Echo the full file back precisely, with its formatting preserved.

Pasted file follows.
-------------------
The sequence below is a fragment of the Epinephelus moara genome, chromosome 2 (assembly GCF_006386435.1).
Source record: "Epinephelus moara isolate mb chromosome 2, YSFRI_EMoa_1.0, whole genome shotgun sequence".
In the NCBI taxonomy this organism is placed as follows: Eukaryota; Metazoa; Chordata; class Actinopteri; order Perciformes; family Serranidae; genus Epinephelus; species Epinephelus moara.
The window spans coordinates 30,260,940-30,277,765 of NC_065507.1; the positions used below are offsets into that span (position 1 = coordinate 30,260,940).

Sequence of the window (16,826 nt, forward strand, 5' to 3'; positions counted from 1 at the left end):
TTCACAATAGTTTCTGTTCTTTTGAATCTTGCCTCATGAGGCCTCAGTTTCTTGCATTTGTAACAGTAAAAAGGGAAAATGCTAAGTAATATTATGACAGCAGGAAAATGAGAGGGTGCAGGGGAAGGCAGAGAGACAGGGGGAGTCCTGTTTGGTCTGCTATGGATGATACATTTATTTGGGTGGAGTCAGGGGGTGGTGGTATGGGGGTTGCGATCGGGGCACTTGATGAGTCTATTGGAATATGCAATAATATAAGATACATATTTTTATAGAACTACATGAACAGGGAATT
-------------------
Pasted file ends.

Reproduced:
The sequence below is a fragment of the Epinephelus moara genome, chromosome 2 (assembly GCF_006386435.1).
Source record: "Epinephelus moara isolate mb chromosome 2, YSFRI_EMoa_1.0, whole genome shotgun sequence".
In the NCBI taxonomy this organism is placed as follows: Eukaryota; Metazoa; Chordata; class Actinopteri; order Perciformes; family Serranidae; genus Epinephelus; species Epinephelus moara.
The window spans coordinates 30,260,940-30,277,765 of NC_065507.1; the positions used below are offsets into that span (position 1 = coordinate 30,260,940).

Sequence of the window (16,826 nt, forward strand, 5' to 3'; positions counted from 1 at the left end):
TTCACAATAGTTTCTGTTCTTTTGAATCTTGCCTCATGAGGCCTCAGTTTCTTGCATTTGTAACAGTAAAAAGGGAAAATGCTAAGTAATATTATGACAGCAGGAAAATGAGAGGGTGCAGGGGAAGGCAGAGAGACAGGGGGAGTCCTGTTTGGTCTGCTATGGATGATACATTTATTTGGGTGGAGTCAGGGGGTGGTGGTATGGGGGTTGCGATCGGGGCACTTGATGAGTCTATTGGAATATGCAATAATATAAGATACATATTTTTATAGAACTACATGAACAGGGAATT